Sporotrichosis is an uncommon but a potentially staid fungal infection that can infect dogs, people or cats. The fact that this disease can be contracted by people from infected cats makes it serious and it should not be underestimated. Since this is not a common disease, owners or veterinarians may overlook Sporotrichosis as a possible reason of the symptoms.
What causes Sporotrichosis?
Sporothrix schenkii is responsible for Sporotrichosis. This fungus has the potential to infect the respiratory system, the skin, the brain and sometimes the bones. The fungus infects through inoculation (inhalation or abrasions of the skin). It has an environmental origin; it is found naturally in the soil, sphagnum moss and plants. It can also be communicated zoologically in different animal species, and from animals to humans.
Cats have a tendency to acquire a severe type of cutaneous sporotrichosis, this makes them have a higher chance of transmitting the disease to people and other animals. In-fact male cats that fight and roam outdoors are predisposed to puncture wounds which give S. Schenkii an advantageous route to get into the body. Sporothrix may also be communicated by other cats, often via scratches to the skin.
Other causes may include:
- Cat scratches which offer an increased chance of infection.
- Immunosuppressive infection should also be well thought-out as a risk factor.
- Clinically healthy cats using the same household with infected cats or exposure to infected animals is also risky.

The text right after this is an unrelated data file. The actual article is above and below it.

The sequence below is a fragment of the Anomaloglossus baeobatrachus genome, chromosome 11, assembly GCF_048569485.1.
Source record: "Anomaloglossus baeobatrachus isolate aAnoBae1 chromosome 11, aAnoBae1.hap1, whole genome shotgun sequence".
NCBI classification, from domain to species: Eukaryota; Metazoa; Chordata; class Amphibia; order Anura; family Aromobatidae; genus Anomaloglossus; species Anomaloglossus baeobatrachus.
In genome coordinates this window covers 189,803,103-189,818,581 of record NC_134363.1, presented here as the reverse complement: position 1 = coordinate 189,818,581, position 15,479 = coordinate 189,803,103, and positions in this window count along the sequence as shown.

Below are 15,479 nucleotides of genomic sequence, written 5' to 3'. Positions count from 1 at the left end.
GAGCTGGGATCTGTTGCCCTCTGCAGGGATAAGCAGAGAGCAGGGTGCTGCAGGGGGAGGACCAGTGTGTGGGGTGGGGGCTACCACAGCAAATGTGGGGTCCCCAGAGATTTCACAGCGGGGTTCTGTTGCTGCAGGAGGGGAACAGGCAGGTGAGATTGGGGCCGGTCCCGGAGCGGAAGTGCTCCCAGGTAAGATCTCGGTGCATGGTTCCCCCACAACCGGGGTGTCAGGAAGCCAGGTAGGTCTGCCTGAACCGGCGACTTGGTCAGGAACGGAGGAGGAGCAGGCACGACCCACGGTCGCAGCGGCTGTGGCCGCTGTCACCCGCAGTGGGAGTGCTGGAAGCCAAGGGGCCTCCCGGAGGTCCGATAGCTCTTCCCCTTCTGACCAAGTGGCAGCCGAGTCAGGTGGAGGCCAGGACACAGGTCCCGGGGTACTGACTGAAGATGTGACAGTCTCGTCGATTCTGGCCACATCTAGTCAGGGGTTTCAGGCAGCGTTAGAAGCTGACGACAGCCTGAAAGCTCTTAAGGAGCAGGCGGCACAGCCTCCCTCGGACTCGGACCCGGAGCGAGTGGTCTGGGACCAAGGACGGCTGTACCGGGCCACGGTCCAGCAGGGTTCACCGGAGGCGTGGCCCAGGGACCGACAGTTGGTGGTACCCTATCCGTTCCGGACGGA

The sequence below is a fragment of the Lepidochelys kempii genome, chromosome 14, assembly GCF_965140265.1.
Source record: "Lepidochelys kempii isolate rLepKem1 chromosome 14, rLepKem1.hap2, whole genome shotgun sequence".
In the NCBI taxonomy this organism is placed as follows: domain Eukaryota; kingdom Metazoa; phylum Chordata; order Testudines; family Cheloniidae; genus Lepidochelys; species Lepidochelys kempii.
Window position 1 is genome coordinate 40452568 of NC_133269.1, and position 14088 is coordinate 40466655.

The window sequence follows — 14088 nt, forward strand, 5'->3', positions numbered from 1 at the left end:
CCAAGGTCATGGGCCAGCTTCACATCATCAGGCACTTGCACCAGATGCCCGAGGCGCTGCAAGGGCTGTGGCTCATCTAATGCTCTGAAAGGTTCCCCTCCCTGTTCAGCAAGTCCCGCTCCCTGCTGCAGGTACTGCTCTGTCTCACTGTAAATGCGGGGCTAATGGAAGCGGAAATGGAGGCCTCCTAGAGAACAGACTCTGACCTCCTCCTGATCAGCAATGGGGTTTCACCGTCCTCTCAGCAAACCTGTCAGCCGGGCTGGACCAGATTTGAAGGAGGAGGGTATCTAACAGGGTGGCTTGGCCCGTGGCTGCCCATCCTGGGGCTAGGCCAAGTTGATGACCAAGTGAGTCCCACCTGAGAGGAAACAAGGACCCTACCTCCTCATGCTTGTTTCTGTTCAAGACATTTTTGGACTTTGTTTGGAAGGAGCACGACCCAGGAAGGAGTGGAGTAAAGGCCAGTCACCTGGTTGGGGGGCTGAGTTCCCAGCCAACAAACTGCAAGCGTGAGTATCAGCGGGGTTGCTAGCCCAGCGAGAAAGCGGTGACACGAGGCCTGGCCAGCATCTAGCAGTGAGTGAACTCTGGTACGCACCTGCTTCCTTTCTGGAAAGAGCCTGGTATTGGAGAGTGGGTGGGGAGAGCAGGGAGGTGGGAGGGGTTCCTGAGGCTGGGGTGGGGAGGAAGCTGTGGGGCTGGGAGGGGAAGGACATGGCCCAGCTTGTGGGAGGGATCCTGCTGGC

- Animals around decaying organic debris in the soil tend to be predisposed.
Symptoms and Types
- Lesions, or bumps on the surface of the skin, swollen lymph glands
- Wounds which are associated with fighting may be found on the lumbar region, head or on the distal limbs
- Poor response to previous therapy in antibacterial
- Disease of the lymph (lymphadenopathy) is also common
- Previous puncture wound or trauma in the areas affected is a variable finding
- Combination of lymph and cutaneous form – normally an extension of the cutaneous type, which spreads through the lymph, leading to the formation of new draining tracts or crusts and nodules.
- This is an uncommon form and is caused by an initial infection spreading into the body to a secondary area
- Systemic signs of fever and malaise
- When the infection spreads to the joints and the bones, it leads to oesteoarticular sporotrichosis
- When the infection spreads to the brain and the nervous system, it may cause sporotrichosis meningitis
- Symptoms include weight loss (cachexia) and loss of appetite (anorexia).
- Its occurrence is associated with inhalation of sporothrix schenkii spores
- There is more risk of developing pneumonia for infected animals.
Diagnosis of sporotrichosis in cats
This chronic disease has creeping progression and its symptoms are often subtle. It is hard to diagnose because many other infections have the same symptoms and thus must be ruled out. Patients for the disease will produce antibodies against the fungus, but because of the variability in specificity and sensitivity, it will not be a dependable diagnosis for the infection. The substantial diagnosis stands to be culturing the fungus from the cerebrospinal fluid, skin, synovial fluid and sputum.